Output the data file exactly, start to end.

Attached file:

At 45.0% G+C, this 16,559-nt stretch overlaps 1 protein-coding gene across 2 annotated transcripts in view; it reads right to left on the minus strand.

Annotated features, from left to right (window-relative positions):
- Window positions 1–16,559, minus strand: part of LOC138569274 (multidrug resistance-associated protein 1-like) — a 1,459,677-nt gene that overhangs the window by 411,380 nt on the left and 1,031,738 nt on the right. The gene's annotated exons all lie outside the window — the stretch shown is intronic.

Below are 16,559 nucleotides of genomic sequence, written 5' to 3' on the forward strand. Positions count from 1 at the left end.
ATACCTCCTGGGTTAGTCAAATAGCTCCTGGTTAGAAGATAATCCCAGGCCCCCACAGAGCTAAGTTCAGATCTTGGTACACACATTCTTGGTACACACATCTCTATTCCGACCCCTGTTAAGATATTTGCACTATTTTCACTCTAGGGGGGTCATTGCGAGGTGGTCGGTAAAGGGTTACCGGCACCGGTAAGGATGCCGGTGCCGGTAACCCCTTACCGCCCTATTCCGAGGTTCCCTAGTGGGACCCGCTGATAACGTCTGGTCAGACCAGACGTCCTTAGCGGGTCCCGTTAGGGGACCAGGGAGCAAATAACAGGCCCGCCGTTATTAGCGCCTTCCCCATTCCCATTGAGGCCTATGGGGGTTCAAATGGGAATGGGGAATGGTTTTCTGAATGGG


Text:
At 45.0% G+C, this 16,559-nt stretch overlaps 1 protein-coding gene across 2 annotated transcripts in view; it reads right to left on the minus strand.

Annotated features, from left to right (window-relative positions):
- Window positions 1–16,559, minus strand: part of LOC138569274 (multidrug resistance-associated protein 1-like) — a 1,459,677-nt gene that overhangs the window by 411,380 nt on the left and 1,031,738 nt on the right. The gene's annotated exons all lie outside the window — the stretch shown is intronic.

Below are 16,559 nucleotides of genomic sequence, written 5' to 3' on the forward strand. Positions count from 1 at the left end.
ATACCTCCTGGGTTAGTCAAATAGCTCCTGGTTAGAAGATAATCCCAGGCCCCCACAGAGCTAAGTTCAGATCTTGGTACACACATTCTTGGTACACACATCTCTATTCCGACCCCTGTTAAGATATTTGCACTATTTTCACTCTAGGGGGGTCATTGCGAGGTGGTCGGTAAAGGGTTACCGGCACCGGTAAGGATGCCGGTGCCGGTAACCCCTTACCGCCCTATTCCGAGGTTCCCTAGTGGGACCCGCTGATAACGTCTGGTCAGACCAGACGTCCTTAGCGGGTCCCGTTAGGGGACCAGGGAGCAAATAACAGGCCCGCCGTTATTAGCGCCTTCCCCATTCCCATTGAGGCCTATGGGGGTTCAAATGGGAATGGGGAATGGTTTTCTGAATGGG